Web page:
A student from the University of Illinois called me. “I found a piano in the alley. A couple of keys are sticking and it needs to be tuned.” Me- (……… sigh…….Why can’t I only tune Steinway grands!?) “Sure, I’ll be glad to come and try and get it playable.” So we set a date and a time. The place was a former mansion, divided into apartments. The apartment was filled with used furniture and not too tidy. My employer, Alex, was a friendly outgoing young man who was excited about having a piano. He introduced me to one of his roommates. “This is the piano tuner, Ron.” The roommate sat on a couch in the corner. She would probably be called a Goth. Her hair, her makeup, and her clothes were black, and she had assorted body piercings. Her response to the introduction was a bored and disinterested glance.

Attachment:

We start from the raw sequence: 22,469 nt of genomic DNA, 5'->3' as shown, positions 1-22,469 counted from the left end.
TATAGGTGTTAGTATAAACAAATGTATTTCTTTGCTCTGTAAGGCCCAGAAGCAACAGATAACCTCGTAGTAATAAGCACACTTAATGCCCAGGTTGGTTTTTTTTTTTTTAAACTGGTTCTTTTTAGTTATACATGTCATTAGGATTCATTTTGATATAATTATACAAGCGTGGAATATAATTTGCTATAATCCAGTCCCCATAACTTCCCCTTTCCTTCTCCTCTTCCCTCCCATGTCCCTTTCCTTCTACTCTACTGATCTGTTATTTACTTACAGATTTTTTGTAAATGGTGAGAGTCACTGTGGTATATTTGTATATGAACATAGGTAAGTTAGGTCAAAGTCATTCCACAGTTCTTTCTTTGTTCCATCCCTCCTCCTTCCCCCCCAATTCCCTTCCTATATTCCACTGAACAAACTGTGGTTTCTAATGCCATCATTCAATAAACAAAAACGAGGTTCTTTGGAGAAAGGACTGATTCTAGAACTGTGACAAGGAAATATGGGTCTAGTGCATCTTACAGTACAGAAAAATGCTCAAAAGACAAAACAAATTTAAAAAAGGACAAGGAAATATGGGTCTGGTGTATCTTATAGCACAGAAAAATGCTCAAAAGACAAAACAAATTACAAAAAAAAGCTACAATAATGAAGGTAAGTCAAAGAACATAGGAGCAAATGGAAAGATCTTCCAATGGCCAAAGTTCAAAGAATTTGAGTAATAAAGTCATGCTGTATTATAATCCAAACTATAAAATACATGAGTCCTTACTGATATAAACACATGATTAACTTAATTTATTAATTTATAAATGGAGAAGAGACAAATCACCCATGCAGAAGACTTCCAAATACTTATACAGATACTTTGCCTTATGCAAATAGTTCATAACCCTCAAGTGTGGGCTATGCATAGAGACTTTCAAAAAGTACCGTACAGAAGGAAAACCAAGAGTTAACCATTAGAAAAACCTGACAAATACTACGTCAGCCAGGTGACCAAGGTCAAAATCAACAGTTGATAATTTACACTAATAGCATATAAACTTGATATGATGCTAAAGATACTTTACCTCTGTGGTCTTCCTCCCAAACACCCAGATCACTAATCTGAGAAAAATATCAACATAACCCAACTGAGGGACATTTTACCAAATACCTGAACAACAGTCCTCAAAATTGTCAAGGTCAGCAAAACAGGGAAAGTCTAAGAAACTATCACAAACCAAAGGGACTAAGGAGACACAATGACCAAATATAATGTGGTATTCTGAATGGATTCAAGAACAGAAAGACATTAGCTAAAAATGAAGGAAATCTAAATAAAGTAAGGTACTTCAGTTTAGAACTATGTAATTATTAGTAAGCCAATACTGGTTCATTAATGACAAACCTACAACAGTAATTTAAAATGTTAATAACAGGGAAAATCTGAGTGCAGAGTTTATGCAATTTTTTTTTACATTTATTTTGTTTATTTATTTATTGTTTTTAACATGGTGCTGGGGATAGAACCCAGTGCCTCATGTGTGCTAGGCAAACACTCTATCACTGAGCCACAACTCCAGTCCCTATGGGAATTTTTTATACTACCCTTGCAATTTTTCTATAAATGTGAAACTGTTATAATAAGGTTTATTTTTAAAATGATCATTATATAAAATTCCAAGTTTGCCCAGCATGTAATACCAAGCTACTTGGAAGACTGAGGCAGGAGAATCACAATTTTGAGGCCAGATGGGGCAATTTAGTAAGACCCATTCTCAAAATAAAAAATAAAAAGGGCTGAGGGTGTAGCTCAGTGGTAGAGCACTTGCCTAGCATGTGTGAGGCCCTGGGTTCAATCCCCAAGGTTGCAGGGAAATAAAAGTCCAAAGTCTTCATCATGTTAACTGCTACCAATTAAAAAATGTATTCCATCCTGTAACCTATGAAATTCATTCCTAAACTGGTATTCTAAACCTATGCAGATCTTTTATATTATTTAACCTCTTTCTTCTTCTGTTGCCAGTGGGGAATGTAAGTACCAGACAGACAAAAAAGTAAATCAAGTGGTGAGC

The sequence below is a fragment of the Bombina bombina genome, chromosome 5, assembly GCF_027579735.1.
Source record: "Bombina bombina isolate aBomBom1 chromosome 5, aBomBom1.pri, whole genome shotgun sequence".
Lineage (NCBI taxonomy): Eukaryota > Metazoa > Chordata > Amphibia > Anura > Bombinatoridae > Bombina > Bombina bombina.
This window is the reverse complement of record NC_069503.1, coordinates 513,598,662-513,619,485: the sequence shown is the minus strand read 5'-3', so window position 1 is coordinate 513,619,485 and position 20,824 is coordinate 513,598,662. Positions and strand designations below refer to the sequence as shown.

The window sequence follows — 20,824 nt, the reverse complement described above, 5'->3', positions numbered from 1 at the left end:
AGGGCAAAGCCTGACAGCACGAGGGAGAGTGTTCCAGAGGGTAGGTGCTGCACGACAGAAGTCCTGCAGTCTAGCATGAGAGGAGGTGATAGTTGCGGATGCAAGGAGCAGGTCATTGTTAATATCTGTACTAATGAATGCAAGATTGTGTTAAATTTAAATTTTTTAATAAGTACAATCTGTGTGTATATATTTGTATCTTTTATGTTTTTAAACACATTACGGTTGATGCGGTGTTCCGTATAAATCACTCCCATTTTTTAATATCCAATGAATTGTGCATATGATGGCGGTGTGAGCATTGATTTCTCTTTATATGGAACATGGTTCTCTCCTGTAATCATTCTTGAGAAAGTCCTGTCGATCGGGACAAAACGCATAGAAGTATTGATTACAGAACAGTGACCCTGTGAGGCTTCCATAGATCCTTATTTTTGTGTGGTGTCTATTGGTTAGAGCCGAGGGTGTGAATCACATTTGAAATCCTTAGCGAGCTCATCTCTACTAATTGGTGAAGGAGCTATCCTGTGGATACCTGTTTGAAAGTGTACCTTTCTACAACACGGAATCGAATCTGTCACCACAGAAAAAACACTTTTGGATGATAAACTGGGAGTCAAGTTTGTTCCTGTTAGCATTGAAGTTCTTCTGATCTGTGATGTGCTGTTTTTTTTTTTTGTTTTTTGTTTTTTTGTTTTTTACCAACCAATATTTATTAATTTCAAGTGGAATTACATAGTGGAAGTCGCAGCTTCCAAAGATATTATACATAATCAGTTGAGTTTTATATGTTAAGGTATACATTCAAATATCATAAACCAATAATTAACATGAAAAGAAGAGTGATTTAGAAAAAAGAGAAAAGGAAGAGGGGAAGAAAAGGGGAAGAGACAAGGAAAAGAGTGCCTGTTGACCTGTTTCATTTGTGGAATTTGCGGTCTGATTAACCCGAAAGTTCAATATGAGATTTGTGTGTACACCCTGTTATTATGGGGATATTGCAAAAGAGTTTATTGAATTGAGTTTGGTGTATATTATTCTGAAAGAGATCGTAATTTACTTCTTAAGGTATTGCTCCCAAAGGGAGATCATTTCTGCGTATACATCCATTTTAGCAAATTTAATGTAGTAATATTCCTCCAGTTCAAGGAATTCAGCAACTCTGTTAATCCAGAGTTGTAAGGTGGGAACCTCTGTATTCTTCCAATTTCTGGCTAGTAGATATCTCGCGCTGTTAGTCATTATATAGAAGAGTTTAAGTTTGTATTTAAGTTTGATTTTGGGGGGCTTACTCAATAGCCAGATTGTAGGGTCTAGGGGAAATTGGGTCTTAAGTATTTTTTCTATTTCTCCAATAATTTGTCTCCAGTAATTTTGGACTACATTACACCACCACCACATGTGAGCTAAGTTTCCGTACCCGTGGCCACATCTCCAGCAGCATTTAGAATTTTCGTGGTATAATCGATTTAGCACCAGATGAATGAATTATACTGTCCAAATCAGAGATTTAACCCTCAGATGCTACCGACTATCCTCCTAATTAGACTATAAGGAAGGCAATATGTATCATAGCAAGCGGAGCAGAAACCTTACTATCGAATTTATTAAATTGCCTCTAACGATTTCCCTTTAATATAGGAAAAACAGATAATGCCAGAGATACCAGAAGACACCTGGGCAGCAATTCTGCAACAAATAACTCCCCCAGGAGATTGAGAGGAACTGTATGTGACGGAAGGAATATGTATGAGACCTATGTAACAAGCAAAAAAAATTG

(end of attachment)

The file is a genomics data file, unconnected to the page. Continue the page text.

After two hours of tuning and repairing, I sat down to play something. I played “Here’s that Rainy Day”. It’s a jazz standard with a beautiful, sad, melody. I got into the song and felt a kind of sadness spreading from my heart to my fingers and floating the melody across the room. I finished the song and got up to look for Alex in order to get paid and leave. No one was in the piano room so I walked into the adjoining room. The young Goth woman had moved there and was sitting in the back of the room in a bean bag chair. She looked at me with a wide eyed stare and followed my movement all across the room. Her look said “how did you do that, how did you touch my heart?” And so sadness speaks to sadness and sometimes, brings a little happiness.